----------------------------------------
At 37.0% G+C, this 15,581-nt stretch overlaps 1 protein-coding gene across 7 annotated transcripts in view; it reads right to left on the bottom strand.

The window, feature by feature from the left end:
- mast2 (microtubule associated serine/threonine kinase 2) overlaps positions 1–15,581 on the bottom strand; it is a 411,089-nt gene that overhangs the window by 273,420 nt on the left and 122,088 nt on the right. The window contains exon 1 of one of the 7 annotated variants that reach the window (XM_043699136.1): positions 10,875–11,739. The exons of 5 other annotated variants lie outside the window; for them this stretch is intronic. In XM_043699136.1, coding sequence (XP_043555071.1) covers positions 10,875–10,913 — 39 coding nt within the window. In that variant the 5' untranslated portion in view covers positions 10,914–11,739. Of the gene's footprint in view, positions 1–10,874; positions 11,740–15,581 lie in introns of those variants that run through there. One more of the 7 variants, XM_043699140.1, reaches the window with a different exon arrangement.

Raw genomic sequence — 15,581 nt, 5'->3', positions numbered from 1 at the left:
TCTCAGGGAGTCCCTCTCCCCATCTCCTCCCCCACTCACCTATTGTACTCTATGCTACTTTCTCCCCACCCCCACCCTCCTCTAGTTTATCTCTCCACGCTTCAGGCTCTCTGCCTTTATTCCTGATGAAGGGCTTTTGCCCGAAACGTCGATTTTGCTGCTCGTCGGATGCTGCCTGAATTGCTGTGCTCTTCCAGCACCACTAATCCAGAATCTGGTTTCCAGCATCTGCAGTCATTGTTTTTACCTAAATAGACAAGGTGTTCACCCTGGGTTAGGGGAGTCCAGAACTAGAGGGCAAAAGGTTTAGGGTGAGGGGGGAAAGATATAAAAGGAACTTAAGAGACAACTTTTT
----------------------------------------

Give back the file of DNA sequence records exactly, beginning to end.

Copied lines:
At 37.0% G+C, this 15,581-nt stretch overlaps 1 protein-coding gene across 7 annotated transcripts in view; it reads right to left on the bottom strand.

The window, feature by feature from the left end:
- mast2 (microtubule associated serine/threonine kinase 2) overlaps positions 1–15,581 on the bottom strand; it is a 411,089-nt gene that overhangs the window by 273,420 nt on the left and 122,088 nt on the right. The window contains exon 1 of one of the 7 annotated variants that reach the window (XM_043699136.1): positions 10,875–11,739. The exons of 5 other annotated variants lie outside the window; for them this stretch is intronic. In XM_043699136.1, coding sequence (XP_043555071.1) covers positions 10,875–10,913 — 39 coding nt within the window. In that variant the 5' untranslated portion in view covers positions 10,914–11,739. Of the gene's footprint in view, positions 1–10,874; positions 11,740–15,581 lie in introns of those variants that run through there. One more of the 7 variants, XM_043699140.1, reaches the window with a different exon arrangement.

Raw genomic sequence — 15,581 nt, 5'->3', positions numbered from 1 at the left:
TCTCAGGGAGTCCCTCTCCCCATCTCCTCCCCCACTCACCTATTGTACTCTATGCTACTTTCTCCCCACCCCCACCCTCCTCTAGTTTATCTCTCCACGCTTCAGGCTCTCTGCCTTTATTCCTGATGAAGGGCTTTTGCCCGAAACGTCGATTTTGCTGCTCGTCGGATGCTGCCTGAATTGCTGTGCTCTTCCAGCACCACTAATCCAGAATCTGGTTTCCAGCATCTGCAGTCATTGTTTTTACCTAAATAGACAAGGTGTTCACCCTGGGTTAGGGGAGTCCAGAACTAGAGGGCAAAAGGTTTAGGGTGAGGGGGGAAAGATATAAAAGGAACTTAAGAGACAACTTTTT